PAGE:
Offshore Magazine recently featured Zachary Finucane, Keystone Engineering Project Manager and Benjamin Foley, General Manager of Keystone Engineering's Offshore Renewables team discussing the challenges of the Block Island Wind Farm project, the lessons from the oil and gas industry that they were able to apply, and the key commercial factors that made this project successful for the USA Offshore wind farm market.
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Background: As part of the USD 290 million Wind Farm project to supply less expensive power to Block Island, Keystone Engineering was retained to design the substructures for this pioneering project. Keystone leveraged their knowledge to adapt steel jacket foundations used in the oil and gas industry as the design-basis for the wind turbine support structures.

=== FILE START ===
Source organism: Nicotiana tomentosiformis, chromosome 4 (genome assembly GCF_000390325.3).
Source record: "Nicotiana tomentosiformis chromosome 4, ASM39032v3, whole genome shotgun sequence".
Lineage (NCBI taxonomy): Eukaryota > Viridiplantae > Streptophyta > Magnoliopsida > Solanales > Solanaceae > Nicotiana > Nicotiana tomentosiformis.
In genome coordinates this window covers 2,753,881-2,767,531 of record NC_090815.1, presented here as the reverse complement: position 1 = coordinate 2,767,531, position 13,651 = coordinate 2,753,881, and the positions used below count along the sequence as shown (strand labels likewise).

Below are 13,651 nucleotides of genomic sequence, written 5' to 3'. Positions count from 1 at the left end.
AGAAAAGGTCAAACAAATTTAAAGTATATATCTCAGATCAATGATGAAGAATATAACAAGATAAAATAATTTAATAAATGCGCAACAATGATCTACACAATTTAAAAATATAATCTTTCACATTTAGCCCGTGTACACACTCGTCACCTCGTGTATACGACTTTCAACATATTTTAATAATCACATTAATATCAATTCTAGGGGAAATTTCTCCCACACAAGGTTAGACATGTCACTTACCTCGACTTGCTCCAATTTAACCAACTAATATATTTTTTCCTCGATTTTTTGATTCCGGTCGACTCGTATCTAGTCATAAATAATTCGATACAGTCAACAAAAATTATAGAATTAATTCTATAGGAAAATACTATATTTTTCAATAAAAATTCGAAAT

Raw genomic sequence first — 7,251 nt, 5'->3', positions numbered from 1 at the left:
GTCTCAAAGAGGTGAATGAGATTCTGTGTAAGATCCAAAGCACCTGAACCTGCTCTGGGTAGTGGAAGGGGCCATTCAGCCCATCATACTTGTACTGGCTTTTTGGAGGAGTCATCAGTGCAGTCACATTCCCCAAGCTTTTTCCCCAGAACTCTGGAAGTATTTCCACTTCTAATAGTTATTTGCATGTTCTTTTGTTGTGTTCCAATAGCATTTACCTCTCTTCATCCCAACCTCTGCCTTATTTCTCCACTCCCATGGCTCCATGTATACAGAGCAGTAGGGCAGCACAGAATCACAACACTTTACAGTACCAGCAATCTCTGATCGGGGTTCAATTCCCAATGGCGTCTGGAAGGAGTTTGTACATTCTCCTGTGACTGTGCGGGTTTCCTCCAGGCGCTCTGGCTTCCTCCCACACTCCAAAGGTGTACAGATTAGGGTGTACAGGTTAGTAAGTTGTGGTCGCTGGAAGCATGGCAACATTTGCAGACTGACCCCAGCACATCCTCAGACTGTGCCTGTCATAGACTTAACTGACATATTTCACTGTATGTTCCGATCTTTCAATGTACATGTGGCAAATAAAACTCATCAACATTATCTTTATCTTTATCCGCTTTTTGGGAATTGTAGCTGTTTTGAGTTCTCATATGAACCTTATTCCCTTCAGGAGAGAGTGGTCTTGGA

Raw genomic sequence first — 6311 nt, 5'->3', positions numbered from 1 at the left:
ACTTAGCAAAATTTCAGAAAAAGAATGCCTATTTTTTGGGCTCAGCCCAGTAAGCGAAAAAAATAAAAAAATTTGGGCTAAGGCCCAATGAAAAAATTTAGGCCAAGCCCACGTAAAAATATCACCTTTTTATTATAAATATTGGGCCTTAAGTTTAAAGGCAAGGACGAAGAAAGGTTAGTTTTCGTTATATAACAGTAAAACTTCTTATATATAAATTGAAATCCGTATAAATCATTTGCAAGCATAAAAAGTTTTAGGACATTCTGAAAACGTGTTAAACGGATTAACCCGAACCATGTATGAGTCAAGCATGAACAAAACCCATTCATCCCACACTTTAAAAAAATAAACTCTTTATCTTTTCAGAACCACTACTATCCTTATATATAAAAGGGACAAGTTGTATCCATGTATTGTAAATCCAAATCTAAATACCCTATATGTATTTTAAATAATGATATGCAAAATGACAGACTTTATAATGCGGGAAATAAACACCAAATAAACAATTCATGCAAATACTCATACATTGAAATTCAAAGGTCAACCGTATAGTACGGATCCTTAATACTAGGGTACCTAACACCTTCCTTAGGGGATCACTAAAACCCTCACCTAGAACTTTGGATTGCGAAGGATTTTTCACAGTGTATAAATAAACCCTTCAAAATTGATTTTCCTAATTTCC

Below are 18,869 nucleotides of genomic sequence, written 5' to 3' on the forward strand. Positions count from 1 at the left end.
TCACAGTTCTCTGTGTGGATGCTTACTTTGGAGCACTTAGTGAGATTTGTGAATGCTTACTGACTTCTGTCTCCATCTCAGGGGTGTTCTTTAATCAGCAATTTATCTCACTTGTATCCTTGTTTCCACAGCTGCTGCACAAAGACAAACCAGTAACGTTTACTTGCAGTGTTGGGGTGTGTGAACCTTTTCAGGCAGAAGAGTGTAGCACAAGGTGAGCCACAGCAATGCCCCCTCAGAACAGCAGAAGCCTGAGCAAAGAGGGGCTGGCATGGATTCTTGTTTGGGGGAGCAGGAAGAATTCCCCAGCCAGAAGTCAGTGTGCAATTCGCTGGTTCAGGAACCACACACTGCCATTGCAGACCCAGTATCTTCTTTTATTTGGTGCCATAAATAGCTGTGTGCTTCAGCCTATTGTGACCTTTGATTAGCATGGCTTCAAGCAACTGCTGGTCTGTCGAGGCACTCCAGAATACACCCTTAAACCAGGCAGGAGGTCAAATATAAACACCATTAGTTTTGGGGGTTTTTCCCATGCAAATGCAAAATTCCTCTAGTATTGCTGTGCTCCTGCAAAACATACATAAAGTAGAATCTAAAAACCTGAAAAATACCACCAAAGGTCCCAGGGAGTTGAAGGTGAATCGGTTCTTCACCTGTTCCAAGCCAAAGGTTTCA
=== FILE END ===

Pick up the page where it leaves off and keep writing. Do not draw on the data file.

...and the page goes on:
Advanced engineering tools helped Keystone to deliver an alternative to typical offshore wind monopile foundations that are limited to more shallow water depths and smaller wind turbine generators (WTGs). In addition, the tools enabled Keystone to interface with the software used by the WTG designer to optimize the design of the total structure and ensure safe operation under a wide range of weather conditions. The resulting design is not only designed to resist hurricane loadings, it requires less steel, and can operate in a much wider weather window as is found far off the North East coast of America.